e-Picture formatting

I was talking, with a friend who does web-site layouts, about the huge variety of platforms now requiring attention for an application. No longer can you just size any pictures to read well on a 600 x 800 monitor…no you have to consider HD aspect-ratio display formats, high resolution displays, and now iPads and other tablets, smart phones, and various e-readers…high and low resolution…big and small…portrait or landscape orientation.

I recently ‘bought’ a (temporarily) free book on Kindle, Lexi Fairheart and the Forbidden Door, to see how a picture-oriented children’s book worked on a eReader…a Kindle Paperwhite in this case. I had understood that they didn’t work well on that platform. Reading it on the Kindle app on my laptop, the pictures were in color and looked very good,  but on the eReader, while they were sized OK, the conversion to black& white made them so dark it was impossible to see any detail…I would suppose a change in the brightness of the pictures with an eye to the conversion might have helped. [Also, the same problem I had with fonts on my own eBook plagued this eBook…the choice of font styles was totally overridden although the size could be altered.]

When I now start to configure pictures for eReaders I face the challenge of what resolution to use, what aspect ratio, and how light or dark to make them. Kindle suggests 500 x 700 pixels for interior pictures and something like 1800 x 2500 pixels for covers, but they caution that you should preview all files on the various target devices to make sure you can accept the result. That is well and good but what it dramatically shows for picture/drawing/graph-oriented books, the  highly fragmented viewing market really demands that I prepare different files for each target device. Whatever the capabilities of the operating systems on the devices, they do not intelligently optimize all the various files that they display.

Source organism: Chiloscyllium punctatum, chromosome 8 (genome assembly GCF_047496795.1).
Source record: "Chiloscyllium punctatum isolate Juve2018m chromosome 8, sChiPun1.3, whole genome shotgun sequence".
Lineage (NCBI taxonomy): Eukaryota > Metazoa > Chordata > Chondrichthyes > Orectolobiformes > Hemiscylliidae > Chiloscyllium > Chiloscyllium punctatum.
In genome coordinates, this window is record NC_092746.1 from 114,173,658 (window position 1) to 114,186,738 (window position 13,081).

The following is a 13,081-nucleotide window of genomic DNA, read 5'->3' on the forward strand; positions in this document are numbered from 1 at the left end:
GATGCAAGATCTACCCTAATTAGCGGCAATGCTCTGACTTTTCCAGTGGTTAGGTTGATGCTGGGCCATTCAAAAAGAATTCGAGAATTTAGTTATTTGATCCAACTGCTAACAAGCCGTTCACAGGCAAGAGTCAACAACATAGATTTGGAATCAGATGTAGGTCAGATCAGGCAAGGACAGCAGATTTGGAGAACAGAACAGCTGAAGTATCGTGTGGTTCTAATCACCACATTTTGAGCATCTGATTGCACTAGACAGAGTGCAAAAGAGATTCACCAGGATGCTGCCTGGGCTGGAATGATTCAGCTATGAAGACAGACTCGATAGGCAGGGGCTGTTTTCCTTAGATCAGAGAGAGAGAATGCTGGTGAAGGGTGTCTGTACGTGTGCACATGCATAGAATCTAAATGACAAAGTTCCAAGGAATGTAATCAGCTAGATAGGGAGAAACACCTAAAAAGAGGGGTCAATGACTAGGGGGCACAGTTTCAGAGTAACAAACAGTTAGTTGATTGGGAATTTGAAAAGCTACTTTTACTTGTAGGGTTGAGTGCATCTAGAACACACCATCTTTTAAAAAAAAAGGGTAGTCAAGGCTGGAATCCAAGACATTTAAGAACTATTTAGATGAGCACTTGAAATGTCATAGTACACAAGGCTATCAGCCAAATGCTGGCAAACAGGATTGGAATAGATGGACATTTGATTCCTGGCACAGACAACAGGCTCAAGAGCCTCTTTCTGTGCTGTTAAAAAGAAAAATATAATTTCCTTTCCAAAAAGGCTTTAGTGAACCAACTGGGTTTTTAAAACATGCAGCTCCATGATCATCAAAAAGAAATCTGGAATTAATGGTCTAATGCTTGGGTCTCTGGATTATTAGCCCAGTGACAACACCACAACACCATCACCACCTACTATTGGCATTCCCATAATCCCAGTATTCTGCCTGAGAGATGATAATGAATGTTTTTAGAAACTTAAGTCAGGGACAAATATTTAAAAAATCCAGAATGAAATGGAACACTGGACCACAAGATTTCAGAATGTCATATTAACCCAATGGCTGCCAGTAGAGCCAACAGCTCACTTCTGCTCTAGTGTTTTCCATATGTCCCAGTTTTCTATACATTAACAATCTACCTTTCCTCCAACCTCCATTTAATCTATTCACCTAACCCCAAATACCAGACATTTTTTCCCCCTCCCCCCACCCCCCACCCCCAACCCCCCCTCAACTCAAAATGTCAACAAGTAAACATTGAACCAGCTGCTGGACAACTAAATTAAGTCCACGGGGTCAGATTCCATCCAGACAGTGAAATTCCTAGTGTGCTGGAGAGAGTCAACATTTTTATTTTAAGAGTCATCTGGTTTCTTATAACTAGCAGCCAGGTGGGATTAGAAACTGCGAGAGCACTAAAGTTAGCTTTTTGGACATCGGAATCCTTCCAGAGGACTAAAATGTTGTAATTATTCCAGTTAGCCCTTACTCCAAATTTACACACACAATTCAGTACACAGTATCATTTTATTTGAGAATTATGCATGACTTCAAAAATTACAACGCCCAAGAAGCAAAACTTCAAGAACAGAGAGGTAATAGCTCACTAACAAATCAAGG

How wonderful it would be if there were a defined standard which, in a single file, would play well across all platforms–probably that is presently impossible…it would require the capabilities of a photo editor program in each device as well as a computer with the graphical layout savvy of a professional designer.

New (to me) camera

 

computer screen at 2' with background 6' behind at F1.2
computer screen at 2′ with background 6′ behind at F1.2

After losing perhaps a dozen auctions I succeeded in acquiring a Nikon D200 digital camera body on eBay, which I was able to pick up in person in Muncie, IN (USA) on the way to visit family in Lafayette.. The particular unit was relatively heavily used with about 90,000 shots taken…rated by Nikon for about 200,000. 

Why did I want an “old” camera? It turns out that the first few Nikon digital models were designed to still work with the older manual lenses, and I had a whole set of nice ones from my film camera days…f55 1:1.2…f135 1:2.8…f19 1:3.8…f28-200 1:3.9-5.6…f500 1:1:8. Most of those lenses are easily duplicated in magnification by almost any cheap digital camera today, but the large apertures…up to 1:1.2…and the wide angle…f19…are the things that are not readily obtained on fixed-lens cameras. In particular the 1.2 allows me to take a picture of a person in front of a busy background by blurring out the background and keeping the subject in sharp focus. Most digital cameras have such sensitive sensors that they don’t need large apertures to gather enough light at hand-held shutter speeds. So the depth of field stays large…sharp focus from 6′ to infinity! The casual user WANTS that sharp-all-over effect so it is no problem for the manufacturer to use cheaper smaller aperture lenses.